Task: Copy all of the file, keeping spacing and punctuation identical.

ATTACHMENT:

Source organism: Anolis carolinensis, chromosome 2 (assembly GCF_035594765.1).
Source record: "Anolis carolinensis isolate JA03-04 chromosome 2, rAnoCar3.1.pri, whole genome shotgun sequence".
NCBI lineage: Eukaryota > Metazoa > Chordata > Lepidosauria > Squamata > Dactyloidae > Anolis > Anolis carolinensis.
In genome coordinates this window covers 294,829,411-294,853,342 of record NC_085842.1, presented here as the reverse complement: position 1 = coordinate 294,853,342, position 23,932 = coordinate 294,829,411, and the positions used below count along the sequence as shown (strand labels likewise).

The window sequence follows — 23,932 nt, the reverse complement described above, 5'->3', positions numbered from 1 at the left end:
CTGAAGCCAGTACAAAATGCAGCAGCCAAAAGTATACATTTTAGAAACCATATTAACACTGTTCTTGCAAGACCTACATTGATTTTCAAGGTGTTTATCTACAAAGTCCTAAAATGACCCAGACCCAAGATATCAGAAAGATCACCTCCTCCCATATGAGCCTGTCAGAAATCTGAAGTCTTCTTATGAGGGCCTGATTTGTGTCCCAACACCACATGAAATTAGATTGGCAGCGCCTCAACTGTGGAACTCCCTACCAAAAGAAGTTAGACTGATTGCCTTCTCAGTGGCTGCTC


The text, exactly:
Source organism: Anolis carolinensis, chromosome 2 (assembly GCF_035594765.1).
Source record: "Anolis carolinensis isolate JA03-04 chromosome 2, rAnoCar3.1.pri, whole genome shotgun sequence".
NCBI lineage: Eukaryota > Metazoa > Chordata > Lepidosauria > Squamata > Dactyloidae > Anolis > Anolis carolinensis.
In genome coordinates this window covers 294,829,411-294,853,342 of record NC_085842.1, presented here as the reverse complement: position 1 = coordinate 294,853,342, position 23,932 = coordinate 294,829,411, and the positions used below count along the sequence as shown (strand labels likewise).

The window sequence follows — 23,932 nt, the reverse complement described above, 5'->3', positions numbered from 1 at the left end:
CTGAAGCCAGTACAAAATGCAGCAGCCAAAAGTATACATTTTAGAAACCATATTAACACTGTTCTTGCAAGACCTACATTGATTTTCAAGGTGTTTATCTACAAAGTCCTAAAATGACCCAGACCCAAGATATCAGAAAGATCACCTCCTCCCATATGAGCCTGTCAGAAATCTGAAGTCTTCTTATGAGGGCCTGATTTGTGTCCCAACACCACATGAAATTAGATTGGCAGCGCCTCAACTGTGGAACTCCCTACCAAAAGAAGTTAGACTGATTGCCTTCTCAGTGGCTGCTC